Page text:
for Health Care Providers
Efficacy: Atazanavir/Ritonavir vs Lopinavir/Ritonavir
Clinicians often prefer ritonavir-boosted atazanavir (ATV/r) to unboosted ATV for use in initial therapy, and this strategy is recommended by the adult and adolescent treatment guidelines of the U.S. Department of Health and Human Services. Data to support this practice have been scanty, however, and ATV/r has not been adequately compared with standard-of-care protease inhibitor-boosted regimens for treatment-naive individuals. The results of a study presented at the 15th Conference on Retroviruses and Opportunistic Infections in February 2008 provide solid evidence of the efficacy and tolerability of ATV/r in initial therapy.
CASTLE, a large (883 subjects) randomized, open-label noninferiority study, compared ATV/r with lopinavir/ritonavir (Kaletra, LPV/r) in antiretroviral-naive patients. The two treatment groups were well matched at baseline; the median HIV RNA viral load was 5 log10 copies/mL and the median CD4 count was just above 200 cells/µL. Each protease inhibitor was given in combination with tenofovir + emtricitabine (Truvada); the LPV/r was given twice daily, in the soft-gel formulation. At 48 weeks, the proportion of patients in the two groups with HIV RNA <50 copies/mL was not significantly different: 78% in the ATV arm and 76% in the LPV arm. ATV/r performed as well as LPV/r in patients with baseline HIV RNA >100,000 copies/mL as well as in those with lower baseline viral loads. The increase in CD4 count in the two groups was similar: 203 cells/µL for the ATV arm, and 219 cells/µL for the LPV arm. Increases in fasting cholesterol and triglyceride levels were seen more frequently in LPV/r recipients, as were nausea and diarrhea; hyperbilirubinemia was seen more frequently in ATV/r recipients.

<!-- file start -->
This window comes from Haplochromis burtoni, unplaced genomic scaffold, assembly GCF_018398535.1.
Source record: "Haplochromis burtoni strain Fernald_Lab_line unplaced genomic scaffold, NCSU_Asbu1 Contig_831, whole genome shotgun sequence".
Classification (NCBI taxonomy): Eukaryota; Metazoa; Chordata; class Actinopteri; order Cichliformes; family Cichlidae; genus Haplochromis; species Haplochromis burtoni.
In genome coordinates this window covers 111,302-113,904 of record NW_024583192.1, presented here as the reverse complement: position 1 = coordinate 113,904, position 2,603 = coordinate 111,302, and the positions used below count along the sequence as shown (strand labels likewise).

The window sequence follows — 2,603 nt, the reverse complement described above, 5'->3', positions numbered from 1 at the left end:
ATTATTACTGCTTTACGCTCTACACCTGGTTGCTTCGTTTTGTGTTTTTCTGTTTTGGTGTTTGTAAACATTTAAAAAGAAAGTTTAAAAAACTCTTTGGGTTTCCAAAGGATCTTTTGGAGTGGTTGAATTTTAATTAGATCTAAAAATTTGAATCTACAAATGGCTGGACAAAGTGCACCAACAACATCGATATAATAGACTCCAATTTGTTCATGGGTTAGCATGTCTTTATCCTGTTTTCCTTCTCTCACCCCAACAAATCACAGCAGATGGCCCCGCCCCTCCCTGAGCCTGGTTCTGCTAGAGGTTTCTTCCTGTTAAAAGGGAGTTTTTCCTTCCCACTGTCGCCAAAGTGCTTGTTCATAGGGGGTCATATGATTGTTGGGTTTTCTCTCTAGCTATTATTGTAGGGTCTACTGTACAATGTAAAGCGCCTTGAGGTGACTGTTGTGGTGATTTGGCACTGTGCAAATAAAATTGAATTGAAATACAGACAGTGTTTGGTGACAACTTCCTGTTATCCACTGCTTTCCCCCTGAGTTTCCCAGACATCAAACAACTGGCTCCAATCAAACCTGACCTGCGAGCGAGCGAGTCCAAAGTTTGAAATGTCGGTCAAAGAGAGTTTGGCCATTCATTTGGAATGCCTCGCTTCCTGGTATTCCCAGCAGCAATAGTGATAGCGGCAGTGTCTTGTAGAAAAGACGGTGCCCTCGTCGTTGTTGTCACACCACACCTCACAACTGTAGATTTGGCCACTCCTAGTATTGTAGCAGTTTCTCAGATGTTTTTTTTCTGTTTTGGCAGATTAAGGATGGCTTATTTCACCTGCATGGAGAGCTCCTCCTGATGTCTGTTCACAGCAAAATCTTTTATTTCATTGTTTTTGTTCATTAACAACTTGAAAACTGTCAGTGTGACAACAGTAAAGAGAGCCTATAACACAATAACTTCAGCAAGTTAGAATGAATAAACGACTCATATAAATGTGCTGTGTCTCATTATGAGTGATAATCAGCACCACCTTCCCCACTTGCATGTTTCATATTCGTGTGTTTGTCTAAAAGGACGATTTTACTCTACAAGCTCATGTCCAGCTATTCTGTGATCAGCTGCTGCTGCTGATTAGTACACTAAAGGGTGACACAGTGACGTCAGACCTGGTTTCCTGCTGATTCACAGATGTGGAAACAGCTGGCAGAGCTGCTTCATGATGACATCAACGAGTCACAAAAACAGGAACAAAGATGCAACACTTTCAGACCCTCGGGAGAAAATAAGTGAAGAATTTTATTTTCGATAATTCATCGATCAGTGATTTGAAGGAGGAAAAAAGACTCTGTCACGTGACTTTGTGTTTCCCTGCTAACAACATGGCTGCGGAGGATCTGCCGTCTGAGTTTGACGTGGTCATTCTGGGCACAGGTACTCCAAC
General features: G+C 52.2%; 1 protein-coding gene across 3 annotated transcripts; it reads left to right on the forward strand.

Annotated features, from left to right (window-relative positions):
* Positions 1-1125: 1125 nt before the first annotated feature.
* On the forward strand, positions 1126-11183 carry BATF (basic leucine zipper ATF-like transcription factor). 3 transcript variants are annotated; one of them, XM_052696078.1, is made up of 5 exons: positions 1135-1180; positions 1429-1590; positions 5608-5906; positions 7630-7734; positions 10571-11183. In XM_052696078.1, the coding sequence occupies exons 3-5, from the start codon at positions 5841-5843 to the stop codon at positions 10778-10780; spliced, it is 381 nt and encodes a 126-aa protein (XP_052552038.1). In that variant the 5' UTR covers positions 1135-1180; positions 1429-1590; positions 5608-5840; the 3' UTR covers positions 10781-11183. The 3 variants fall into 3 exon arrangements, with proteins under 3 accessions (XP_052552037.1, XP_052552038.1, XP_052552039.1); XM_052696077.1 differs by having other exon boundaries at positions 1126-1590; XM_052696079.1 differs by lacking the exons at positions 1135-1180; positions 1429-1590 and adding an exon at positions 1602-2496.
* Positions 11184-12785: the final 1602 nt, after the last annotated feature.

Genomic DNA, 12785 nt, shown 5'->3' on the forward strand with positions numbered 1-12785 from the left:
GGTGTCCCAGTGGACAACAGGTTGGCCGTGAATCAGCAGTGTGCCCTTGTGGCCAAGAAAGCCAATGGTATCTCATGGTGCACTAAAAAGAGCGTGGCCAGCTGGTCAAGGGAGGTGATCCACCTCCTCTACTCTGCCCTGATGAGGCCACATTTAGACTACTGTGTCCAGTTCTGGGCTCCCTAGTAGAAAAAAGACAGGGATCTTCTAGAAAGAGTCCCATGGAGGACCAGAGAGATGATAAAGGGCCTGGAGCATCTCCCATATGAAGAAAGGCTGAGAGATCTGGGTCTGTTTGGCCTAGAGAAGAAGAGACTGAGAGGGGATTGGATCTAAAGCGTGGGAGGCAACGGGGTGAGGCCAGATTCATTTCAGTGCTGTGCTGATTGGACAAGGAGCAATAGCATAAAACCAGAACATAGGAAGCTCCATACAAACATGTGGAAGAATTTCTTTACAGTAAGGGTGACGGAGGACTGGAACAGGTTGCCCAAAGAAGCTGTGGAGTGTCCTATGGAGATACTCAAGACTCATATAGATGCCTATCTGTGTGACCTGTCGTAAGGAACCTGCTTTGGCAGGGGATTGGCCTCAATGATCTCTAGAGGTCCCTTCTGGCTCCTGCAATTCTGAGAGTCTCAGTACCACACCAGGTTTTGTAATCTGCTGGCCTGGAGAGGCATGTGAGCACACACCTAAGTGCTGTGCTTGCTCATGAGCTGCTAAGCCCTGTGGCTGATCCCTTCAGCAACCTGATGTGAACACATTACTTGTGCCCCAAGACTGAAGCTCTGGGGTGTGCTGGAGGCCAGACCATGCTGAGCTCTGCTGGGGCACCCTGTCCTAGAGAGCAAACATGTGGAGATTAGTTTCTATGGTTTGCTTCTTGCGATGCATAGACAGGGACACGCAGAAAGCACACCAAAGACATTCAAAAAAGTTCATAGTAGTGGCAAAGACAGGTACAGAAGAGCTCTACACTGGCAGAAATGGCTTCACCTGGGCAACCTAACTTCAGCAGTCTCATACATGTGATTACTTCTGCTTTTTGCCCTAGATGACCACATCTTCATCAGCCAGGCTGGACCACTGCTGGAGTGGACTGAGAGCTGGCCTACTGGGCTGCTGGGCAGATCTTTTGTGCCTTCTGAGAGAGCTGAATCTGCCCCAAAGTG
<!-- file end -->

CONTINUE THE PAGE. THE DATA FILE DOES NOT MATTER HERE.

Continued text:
- Molina J-M, Andrade-Villanueva J, Echevarria J, et al. Efficacy and safety of once-daily atazanavir/ritonavir compared to twice-daily lopinavir/ritonavir, each in combination with tenofovir and emtricitabine ARV-naive HIV-1-infected subjects: The CASTLE study, 48-week results. In: Program and abstracts of the 15th Conference on Retroviruses and Opportunistic Infections; February 3-6, 2008; Boston. Abstract 37.
- U.S. Department of Health and Human Services. Guidelines for the Use of Antiretroviral Agents in HIV-1-Infected Adults and Adolescents. January 29, 2008. Available online. Accessed February 28, 2008.